The Enlightenment1.docx - The Enlightenment The...

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The Enlightenment The Enlightenment was an intellectual movement which took place in Europe during the seventeenth and eighteenth centuries. As a historical category, the term "Enlightenment" refers to a series of changes in European thought and letters. It is one of the few historical categories that was coined by the people who lived through the era. “The Enlightenment focused on the use of reason and secularism. It also led to new developments in art, philosophy, and especially politics. Enlightenment thinkers, or philosophers, as well as followers of the movement believed that humans could understand the universe and better themselves through the use of reason”. The Enlightenment had its roots in several areas, including the popularization of science, skepticism about religion, as well as travel literature which emphasized that the Christian perception of God was one of many, and not a universal doctrine. Perhaps the most significant root of the Enlightenment was the Scientific Revolution, which affected the perspective of the world Enlightenment philosophers had by influencing them to use logic, reason, and rationalism in order to understand the world. “The scientific revolution (1500-1700) gave rise to the spirit of inquiry, reasoning, and the critical (scientific) method of arriving at the truth”. Major figures of the Enlightenment include Voltaire, John Locke, Thomas Hobbes, David Hume, Jean-Jacques Rousseau, Adam Smith, Immanuel Kant, Isaac Newton and Thomas Jefferson. The Scientific Revolution The origins of the philosophical ideas that would lead to the Enlightenment began during the Thirty Years War (1618-1648) as per Susan Abernethy , a Colorado-based historian and writer. This was a long and bloody conflict fought mostly over religion and caused a great deal of social disruption. Men started to question and criticize the concepts of nationalism and warfare." The Age of Exploration, in which Columbus "discovered" the New World, "exposed men to other philosophies and cultures," said Abernethy. "And finally, after centuries of exploitation and abuse by monarchies and the church, regular citizens of Europe were exasperated and began to write and speak up." "In addition, the ideas of the Renaissance led men to examine the tangible world more closely, which led to greater scientific study," Abernethy said. This movement is known as the Scientific Revolution. The Scientific Revolution began with the publication of Nicolaus Copernicus ' heliocentric (sun- centered) universe theory in 1543. The many discoveries of the Scientific Revolution include Johann Kepler 's three laws of planetary motion, Galileo Galilei 's theories of motion and inertia and Tycho Brahe 's new view of the stars and how they work, according to the history department at Indiana University Northwest . The Scientific Revolution ended with Isaac Newton 's discovery of the law of gravitation and understanding of a mechanical universe in the late 1600s.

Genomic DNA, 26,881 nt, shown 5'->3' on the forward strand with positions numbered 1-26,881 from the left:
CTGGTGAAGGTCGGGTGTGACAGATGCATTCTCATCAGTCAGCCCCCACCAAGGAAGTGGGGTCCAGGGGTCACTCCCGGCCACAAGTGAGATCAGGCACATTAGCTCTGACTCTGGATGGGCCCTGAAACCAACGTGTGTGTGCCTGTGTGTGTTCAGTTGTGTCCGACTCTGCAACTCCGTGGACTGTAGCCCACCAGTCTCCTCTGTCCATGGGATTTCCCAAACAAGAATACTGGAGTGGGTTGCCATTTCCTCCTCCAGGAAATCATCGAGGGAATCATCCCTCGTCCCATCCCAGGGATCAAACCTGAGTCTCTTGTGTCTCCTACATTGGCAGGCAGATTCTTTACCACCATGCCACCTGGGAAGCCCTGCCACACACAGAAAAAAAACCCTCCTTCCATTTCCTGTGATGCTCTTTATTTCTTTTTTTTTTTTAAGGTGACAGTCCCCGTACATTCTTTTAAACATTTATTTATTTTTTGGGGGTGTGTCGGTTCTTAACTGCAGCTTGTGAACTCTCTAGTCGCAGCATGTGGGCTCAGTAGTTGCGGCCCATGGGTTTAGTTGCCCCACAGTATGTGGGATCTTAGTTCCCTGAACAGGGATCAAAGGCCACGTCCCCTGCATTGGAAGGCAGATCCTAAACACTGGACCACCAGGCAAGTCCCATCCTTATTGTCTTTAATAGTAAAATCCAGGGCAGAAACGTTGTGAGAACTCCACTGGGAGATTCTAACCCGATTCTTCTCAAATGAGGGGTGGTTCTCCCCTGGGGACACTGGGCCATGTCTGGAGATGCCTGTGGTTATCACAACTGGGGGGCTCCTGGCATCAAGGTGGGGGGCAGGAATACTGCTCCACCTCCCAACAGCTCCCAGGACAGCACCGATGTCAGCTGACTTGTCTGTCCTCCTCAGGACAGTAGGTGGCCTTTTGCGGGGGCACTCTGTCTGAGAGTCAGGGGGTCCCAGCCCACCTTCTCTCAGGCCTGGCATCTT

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With each new scientific discovery, the accepted Judeo-Christian understanding of the universe changed. Gradually, thinkers embraced the Copernican-Newtonian paradigm. This paradigm
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